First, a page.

God’s People, part 34: Jephthah

Read Judges 11

ALSO IN SCRIPTURE
But I say, do not make any vows! Just say a simple, ‘Yes, I will,’ or ‘No, I won’t.’ Anything beyond this is from the evil one.” (Matthew 5:34a, 37 NLT)

When we think of God’s people, we tend to think one of two things. We might think of the Israelites who were God’s “chosen people”, or we might think of specific characters in the Bible. Either way, we tend to idealize the people we are thinking about. For instance, we may think that God’s people are super faithful, holy, perform miracles and live wholly devout and righteous lives. Unfortunately, this idealism enables us to distance ourselves from being God’s people, because we feel that we fall short of those ideals. As such, I have decided to write a devotion series on specific characters in the Bible in order to show you how much these Biblical people are truly like us, and how much we are truly called to be God’s people.

1909 Jephthahs DaughterPart 34: Jephthah. Daughter, O daughter, wherefore art thou daughter? I wonder if you have even heard the name Jephthah before. He was, believe it or not, one of the major judges who rose up to deliver Israel from her enemies. He was a judge for a period of six years and was a great, great warrior. Yet, like all of God’s people, Jephthah was far from perfect.

The Bible indicates that Jephthah was the son of Gilead and a prostitute, who lived in the land of Gilead. Given the nature of a prostitute’s job, this might mean that his father was not named Gilead, but was unknown. In other words, his father could have been any one of the men of Gilead consorting with a prostitute. So, the great and mighty warrior’s story starts off with the detail that he was an “illegitimate child”.

Yet, this child (as all children are) was created and loved by God, and he rose up to defend his people against the Ammonites. With that said, he was reluctant to at first, because of the way he had been treated by his own people, the Israelites. Since his birth was scandalous, he was shunned and driven out of Gilead by the residents there. He was told he would have no inheritance in his father’s house. Again, his father might have been named Gilead, or this might be symbolic of not being welcome in his home town due to the scandalous nature surrounding his mother.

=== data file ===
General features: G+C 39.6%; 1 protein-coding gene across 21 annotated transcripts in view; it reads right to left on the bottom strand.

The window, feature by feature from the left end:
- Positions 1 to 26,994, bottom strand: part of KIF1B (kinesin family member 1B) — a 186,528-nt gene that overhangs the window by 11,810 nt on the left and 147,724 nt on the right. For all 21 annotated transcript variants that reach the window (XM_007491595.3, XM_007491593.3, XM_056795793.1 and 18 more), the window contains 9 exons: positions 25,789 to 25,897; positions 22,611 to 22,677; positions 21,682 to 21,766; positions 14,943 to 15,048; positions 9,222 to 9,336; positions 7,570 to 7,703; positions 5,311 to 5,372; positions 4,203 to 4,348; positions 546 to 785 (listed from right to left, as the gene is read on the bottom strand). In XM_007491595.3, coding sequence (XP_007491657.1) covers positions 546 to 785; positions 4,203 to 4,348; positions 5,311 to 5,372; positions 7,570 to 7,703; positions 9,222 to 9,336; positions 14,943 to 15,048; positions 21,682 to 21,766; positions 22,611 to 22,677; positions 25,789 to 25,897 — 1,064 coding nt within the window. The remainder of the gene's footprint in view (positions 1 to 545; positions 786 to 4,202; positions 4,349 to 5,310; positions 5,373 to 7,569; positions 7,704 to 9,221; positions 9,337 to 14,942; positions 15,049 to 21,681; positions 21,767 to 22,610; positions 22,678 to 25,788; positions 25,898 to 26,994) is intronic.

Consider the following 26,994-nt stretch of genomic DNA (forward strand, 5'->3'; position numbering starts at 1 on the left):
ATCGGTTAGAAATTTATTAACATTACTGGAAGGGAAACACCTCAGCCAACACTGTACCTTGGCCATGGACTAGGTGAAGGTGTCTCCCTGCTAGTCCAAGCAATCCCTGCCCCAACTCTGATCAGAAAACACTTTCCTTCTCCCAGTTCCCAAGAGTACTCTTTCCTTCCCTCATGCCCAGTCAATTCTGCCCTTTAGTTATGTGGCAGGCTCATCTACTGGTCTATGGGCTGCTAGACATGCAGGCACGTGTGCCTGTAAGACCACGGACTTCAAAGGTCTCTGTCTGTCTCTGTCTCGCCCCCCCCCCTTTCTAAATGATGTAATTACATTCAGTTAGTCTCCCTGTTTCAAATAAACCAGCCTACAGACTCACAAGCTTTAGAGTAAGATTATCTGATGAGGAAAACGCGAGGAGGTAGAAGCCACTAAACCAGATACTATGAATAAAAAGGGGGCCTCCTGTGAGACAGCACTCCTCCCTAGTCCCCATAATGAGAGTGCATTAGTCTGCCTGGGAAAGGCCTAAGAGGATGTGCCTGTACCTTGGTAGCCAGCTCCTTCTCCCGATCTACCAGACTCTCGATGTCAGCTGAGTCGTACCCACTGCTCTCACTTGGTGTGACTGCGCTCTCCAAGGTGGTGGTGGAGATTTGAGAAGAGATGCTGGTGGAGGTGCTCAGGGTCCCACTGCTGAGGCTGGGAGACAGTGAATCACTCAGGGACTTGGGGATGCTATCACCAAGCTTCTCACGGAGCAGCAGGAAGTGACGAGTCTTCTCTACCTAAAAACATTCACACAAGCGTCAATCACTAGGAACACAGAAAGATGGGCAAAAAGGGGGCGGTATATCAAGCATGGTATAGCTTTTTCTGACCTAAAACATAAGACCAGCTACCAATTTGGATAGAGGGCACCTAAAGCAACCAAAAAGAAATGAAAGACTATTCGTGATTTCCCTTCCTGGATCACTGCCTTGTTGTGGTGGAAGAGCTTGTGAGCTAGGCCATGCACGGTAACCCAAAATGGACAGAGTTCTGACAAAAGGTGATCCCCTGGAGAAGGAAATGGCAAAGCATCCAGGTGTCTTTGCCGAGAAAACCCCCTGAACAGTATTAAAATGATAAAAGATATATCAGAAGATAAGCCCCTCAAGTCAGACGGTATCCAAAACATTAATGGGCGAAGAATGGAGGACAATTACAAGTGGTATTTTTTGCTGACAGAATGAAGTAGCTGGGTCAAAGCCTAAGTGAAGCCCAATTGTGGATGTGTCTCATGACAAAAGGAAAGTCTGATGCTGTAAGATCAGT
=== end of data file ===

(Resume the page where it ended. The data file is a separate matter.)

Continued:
When asked to defend Israel against Ammon, Jephthah refused to do so unless they made him a permanent ruler over all the Israelites. The people, desperate for his help, vowed an oath under God to make him the permanent ruler. So, Jephthah agreed to lead the Israelites against the Ammonites. Scripture tells us that he was filled with the Spirit of God; however, Jephthah wanted to ensure victory and, in doing so, made a tragic and fatal mistake. He vowed that if the Lord would give him victory, he would sacrifice the first thing that walked through the front door of his house.

What a silly, silly vow. Why would he vow such a thing? Didn’t Jephthah know that the first thing that would walk through his door was his one and only daughter? This is, yet again, another one of more vile texts we find in the Bible, for Jephthah does indeed hold true to his vow to God and sacrifices (aka murders) his daughter. He lets her wander the hillside with her friends for two months but, following that, he sacrifices her.

The Bible is not clear as to whether or not God wanted such a sacrifice, or whether God wanted Jephthah to carry that sacrifice through. All we have is the vow that he made and the action that he carried out. With that said, God’s silence does not mean that this is what God wanted, let alone what God demanded. The reality is that people do all sorts of evil and sick things, and God does not come down out of the heavens (as was the case with Abraham) to stop them from carrying it forward.

The point of this story is not to take it literally and get hooked on the gory and horrific details. The point of is to learn something about ourselves in it. Had Jephthah trusted that the Spirit of the LORD was with him, he would not have made such a rash, foolish and ultimately tragic vow. Had he merely trusted in God’s presence, he would have simply led his people out to victory and won. Instead, by trying to secure his victory through bartering with God, he put himself and his daughter in a situation that should have never existed.

I believe that Jephthah should have never carried that vow out to conclusion, just as he should have never made the vow to begin with; however, he did what he did and we’re left horrified by the whole scenario. Let this be a reminder to us that we need not barter with God, as if God can be bought by our silly vows and promises. All God asks of us is to seek to live justly, to love mercy, and to walk humbly with the LORD, our God. The challenge for us is to be satisfied in our faith, to be satisfied with the assurance Scripture gives us of God’s presence in our lives, to be confident in the hope that GOD will not abandon us, and that salvation and deliverance will come. Why? Because God delivers and is faithful. Let us be faithful back to God and place our trust in the Holy Spirit within us.

THOUGHT OF THE DAY
“Those that vow the most are the least sincere.” – Richard Brinsely Sheridan
 PRAYER
Lord, your Holy Spirit is within. Give me the assurance to trust in your presence. Amen.

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